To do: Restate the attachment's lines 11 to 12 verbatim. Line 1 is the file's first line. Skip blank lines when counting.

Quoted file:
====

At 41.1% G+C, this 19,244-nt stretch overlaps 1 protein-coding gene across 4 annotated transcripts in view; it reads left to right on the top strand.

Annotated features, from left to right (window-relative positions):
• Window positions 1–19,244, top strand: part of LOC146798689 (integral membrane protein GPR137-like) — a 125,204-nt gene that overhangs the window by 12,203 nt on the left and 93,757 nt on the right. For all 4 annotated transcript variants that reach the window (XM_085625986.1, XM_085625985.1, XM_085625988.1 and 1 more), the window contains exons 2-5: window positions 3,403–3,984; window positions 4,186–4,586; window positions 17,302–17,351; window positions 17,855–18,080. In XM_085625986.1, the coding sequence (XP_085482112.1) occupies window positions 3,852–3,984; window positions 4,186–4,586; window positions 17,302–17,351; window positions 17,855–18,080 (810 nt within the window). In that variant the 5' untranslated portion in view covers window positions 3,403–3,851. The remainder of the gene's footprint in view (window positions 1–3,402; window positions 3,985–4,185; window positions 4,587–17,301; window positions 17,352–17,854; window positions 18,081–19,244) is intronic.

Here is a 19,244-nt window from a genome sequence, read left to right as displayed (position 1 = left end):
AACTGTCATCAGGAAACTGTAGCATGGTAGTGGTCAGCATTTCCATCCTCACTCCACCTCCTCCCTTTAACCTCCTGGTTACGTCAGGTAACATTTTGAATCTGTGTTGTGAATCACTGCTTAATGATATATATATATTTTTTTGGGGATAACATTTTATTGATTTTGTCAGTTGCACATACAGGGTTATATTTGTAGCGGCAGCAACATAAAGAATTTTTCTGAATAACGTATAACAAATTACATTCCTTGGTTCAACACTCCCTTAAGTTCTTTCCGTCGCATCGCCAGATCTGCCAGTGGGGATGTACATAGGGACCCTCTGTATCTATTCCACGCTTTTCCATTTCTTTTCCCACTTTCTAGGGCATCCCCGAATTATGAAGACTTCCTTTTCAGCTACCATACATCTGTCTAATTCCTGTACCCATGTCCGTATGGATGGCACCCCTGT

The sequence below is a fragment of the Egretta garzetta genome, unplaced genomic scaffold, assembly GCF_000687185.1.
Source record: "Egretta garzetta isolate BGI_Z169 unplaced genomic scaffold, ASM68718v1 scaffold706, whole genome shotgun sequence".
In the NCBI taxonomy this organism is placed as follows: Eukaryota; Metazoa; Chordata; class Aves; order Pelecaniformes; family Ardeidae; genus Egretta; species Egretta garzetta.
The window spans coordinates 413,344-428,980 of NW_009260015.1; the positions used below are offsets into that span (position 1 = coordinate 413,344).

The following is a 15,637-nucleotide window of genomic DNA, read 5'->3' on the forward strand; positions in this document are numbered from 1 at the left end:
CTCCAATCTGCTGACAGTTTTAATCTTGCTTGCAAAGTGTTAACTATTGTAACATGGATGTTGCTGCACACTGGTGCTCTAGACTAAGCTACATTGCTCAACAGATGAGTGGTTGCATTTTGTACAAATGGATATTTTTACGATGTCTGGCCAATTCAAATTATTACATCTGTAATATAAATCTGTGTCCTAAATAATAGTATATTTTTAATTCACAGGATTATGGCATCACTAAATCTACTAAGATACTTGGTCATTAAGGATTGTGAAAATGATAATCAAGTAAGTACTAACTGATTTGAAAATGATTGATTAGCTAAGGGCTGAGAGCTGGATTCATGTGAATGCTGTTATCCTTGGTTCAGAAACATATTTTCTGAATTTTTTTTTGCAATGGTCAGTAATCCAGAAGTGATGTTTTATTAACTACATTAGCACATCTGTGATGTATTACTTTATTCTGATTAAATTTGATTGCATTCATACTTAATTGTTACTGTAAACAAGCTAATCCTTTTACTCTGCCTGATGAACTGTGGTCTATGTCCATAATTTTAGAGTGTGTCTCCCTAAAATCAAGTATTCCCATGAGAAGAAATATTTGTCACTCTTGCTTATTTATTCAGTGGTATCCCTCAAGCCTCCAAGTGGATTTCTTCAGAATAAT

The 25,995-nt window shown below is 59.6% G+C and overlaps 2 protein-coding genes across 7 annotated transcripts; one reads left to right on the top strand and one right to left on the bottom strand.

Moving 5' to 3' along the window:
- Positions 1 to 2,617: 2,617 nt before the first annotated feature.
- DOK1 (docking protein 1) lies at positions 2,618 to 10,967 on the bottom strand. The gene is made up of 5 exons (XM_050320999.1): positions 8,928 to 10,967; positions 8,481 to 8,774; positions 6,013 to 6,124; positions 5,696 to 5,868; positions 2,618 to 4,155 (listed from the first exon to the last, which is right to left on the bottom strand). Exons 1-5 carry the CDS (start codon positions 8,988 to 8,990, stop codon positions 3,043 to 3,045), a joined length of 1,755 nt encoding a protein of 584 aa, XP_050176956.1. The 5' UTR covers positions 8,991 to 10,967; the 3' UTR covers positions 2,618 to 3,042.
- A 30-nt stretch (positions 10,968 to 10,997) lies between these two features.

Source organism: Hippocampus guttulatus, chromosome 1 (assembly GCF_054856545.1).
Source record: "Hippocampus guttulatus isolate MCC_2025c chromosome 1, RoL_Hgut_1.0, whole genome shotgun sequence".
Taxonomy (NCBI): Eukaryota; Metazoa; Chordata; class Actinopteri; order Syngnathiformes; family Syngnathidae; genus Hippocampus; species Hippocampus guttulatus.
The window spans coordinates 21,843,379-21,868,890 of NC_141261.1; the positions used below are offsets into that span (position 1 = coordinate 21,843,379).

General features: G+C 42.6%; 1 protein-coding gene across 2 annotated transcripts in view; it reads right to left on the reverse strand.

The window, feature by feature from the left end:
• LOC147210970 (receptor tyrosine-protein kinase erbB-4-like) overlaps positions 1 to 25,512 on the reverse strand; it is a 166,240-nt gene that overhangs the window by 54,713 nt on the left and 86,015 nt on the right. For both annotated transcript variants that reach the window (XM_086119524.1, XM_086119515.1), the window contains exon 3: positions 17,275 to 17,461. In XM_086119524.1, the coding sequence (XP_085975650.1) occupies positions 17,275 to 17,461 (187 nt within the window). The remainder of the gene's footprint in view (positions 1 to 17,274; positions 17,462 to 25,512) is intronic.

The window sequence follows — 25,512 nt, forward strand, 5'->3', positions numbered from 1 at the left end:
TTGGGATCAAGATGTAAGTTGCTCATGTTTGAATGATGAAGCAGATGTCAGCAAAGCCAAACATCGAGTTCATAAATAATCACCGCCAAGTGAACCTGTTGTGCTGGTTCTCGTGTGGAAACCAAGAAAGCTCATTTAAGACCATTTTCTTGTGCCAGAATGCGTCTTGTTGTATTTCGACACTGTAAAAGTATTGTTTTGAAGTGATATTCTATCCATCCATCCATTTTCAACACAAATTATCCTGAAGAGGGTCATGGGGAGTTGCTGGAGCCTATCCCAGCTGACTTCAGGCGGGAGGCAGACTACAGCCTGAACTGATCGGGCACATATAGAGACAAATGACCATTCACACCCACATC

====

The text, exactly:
CTCCAATCTGCTGACAGTTTTAATCTTGCTTGCAAAGTGTTAACTATTGTAACATGGATGTTGCTGCACACTGGTGCTCTAGACTAAGCTACATTGCTCAACAGATGAGTGGTTGCATTTTGTACAAATGGATATTTTTACGATGTCTGGCCAATTCAAATTATTACATCTGTAATATAAATCTGTGTCCTAAATAATAGTATATTTTTAATTCACAGGATTATGGCATCACTAAATCTACTAAGATACTTGGTCATTAAGGATTGTGAAAATGATAATCAAGTAAGTACTAACTGATTTGAAAATGATTGATTAGCTAAGGGCTGAGAGCTGGATTCATGTGAATGCTGTTATCCTTGGTTCAGAAACATATTTTCTGAATTTTTTTTTGCAATGGTCAGTAATCCAGAAGTGATGTTTTATTAACTACATTAGCACATCTGTGATGTATTACTTTATTCTGATTAAATTTGATTGCATTCATACTTAATTGTTACTGTAAACAAGCTAATCCTTTTACTCTGCCTGATGAACTGTGGTCTATGTCCATAATTTTAGAGTGTGTCTCCCTAAAATCAAGTATTCCCATGAGAAGAAATATTTGTCACTCTTGCTTATTTATTCAGTGGTATCCCTCAAGCCTCCAAGTGGATTTCTTCAGAATAAT

The 25,995-nt window shown below is 59.6% G+C and overlaps 2 protein-coding genes across 7 annotated transcripts; one reads left to right on the top strand and one right to left on the bottom strand.